Miles, like his father before him, likes Star Wars. He was riveted by A New Hope, has watched a few episodes of The Mandalorian and The Book of Boba Fett, and we’ve been working through Tales of the Jedi together, not to mention the toys and books he has. He’s expressed a lot of interest in watching more of the movies. There’s just one problem — he flat-out does NOT want to watch The Empire Strikes Back. “It’s scary!” he’ll declare whenever I suggest it for family movie night. “I don’t like that one!” is what I’ll get other times, or maybe, “I’ve already seen that one!”
Tonight, he did want to watch a Star Wars movie, but again rejected The Empire Strikes Back. “But Miles,” I said, attempting to bargain with him, “it’s the next movie. You’ve got to watch this one next.”
“No!” he refused. “I don’t want to watch that one!”
Now, I knew Miles would love Empire, but how was I ever going to talk him off this ledge? And that’s when it hit me — Miles has a weakness, one that won’t be available to exploit much longer, that could give us a way to clear this hurdle.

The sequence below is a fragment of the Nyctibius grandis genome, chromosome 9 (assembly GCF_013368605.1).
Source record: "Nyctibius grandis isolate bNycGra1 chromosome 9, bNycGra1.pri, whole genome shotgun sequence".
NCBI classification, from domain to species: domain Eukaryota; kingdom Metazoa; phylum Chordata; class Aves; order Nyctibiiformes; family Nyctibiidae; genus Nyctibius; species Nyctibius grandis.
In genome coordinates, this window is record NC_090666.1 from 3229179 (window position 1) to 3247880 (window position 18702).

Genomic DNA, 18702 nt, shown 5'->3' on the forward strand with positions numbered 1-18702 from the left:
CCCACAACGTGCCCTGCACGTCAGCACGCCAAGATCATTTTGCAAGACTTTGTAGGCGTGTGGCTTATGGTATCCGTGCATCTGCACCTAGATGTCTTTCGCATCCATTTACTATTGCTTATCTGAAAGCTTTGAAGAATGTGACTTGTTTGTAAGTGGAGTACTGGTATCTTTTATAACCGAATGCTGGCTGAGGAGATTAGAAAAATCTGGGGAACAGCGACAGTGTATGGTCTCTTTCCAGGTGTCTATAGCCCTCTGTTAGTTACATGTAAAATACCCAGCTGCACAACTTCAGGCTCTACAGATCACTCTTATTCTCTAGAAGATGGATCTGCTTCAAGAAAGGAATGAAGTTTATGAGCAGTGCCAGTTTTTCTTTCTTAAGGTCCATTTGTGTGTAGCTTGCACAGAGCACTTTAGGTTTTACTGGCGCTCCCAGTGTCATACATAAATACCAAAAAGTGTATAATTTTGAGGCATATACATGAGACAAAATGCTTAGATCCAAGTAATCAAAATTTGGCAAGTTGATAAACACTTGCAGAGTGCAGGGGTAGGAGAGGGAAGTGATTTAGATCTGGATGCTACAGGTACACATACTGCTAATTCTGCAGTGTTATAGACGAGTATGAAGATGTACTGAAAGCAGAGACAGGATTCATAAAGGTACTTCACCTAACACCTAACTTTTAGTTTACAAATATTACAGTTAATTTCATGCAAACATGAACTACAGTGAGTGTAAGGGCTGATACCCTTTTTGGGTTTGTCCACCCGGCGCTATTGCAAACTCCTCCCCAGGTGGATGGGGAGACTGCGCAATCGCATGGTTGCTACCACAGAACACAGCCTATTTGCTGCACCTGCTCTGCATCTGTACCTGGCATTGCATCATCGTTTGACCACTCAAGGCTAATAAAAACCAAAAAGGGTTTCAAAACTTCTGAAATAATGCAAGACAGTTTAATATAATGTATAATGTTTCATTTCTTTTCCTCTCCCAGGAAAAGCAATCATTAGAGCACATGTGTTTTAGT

“Okay,” I relented. “We won’t watch The Empire Strikes Back. We’ll watch a different one.”
As I inserted the disc in our Blu-ray player, Miles asked which movie we’d be watching.
“This one is Episode V,” I replied.
“Oh,” he said. “I like Episode V.”
As the movie began, as all Star Wars saga movies do, I offered to read the opening title scroll for Miles. I did, however, carefully omit four words — “the,” “empire,” “strikes,” and “back.”
Miles was a little too tired to make it through the whole movie, but he fought tooth and nail to keep his eyes open. Turns out, he does like The Empire Strikes Back.